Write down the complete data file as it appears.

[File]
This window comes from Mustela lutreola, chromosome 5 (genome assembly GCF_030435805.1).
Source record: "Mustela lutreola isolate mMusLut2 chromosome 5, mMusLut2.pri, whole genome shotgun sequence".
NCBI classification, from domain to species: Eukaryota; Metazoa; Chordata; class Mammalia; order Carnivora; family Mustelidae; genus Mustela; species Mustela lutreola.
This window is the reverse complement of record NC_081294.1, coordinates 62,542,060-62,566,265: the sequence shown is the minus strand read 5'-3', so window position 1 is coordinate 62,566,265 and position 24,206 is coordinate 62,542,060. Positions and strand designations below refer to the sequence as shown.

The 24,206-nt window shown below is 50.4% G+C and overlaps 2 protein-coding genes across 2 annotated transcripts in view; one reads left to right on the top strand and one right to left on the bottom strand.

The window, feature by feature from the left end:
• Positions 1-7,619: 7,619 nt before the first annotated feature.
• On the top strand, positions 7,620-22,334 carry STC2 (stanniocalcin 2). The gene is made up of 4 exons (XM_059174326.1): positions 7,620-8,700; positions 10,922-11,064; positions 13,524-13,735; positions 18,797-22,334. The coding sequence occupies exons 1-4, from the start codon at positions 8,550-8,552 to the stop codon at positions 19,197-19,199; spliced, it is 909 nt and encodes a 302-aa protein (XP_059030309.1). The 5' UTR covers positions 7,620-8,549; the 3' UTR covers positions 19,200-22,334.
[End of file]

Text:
This window comes from Mustela lutreola, chromosome 5 (genome assembly GCF_030435805.1).
Source record: "Mustela lutreola isolate mMusLut2 chromosome 5, mMusLut2.pri, whole genome shotgun sequence".
NCBI classification, from domain to species: Eukaryota; Metazoa; Chordata; class Mammalia; order Carnivora; family Mustelidae; genus Mustela; species Mustela lutreola.
This window is the reverse complement of record NC_081294.1, coordinates 62,542,060-62,566,265: the sequence shown is the minus strand read 5'-3', so window position 1 is coordinate 62,566,265 and position 24,206 is coordinate 62,542,060. Positions and strand designations below refer to the sequence as shown.

The 24,206-nt window shown below is 50.4% G+C and overlaps 2 protein-coding genes across 2 annotated transcripts in view; one reads left to right on the top strand and one right to left on the bottom strand.

The window, feature by feature from the left end:
• Positions 1-7,619: 7,619 nt before the first annotated feature.
• On the top strand, positions 7,620-22,334 carry STC2 (stanniocalcin 2). The gene is made up of 4 exons (XM_059174326.1): positions 7,620-8,700; positions 10,922-11,064; positions 13,524-13,735; positions 18,797-22,334. The coding sequence occupies exons 1-4, from the start codon at positions 8,550-8,552 to the stop codon at positions 19,197-19,199; spliced, it is 909 nt and encodes a 302-aa protein (XP_059030309.1). The 5' UTR covers positions 7,620-8,549; the 3' UTR covers positions 19,200-22,334.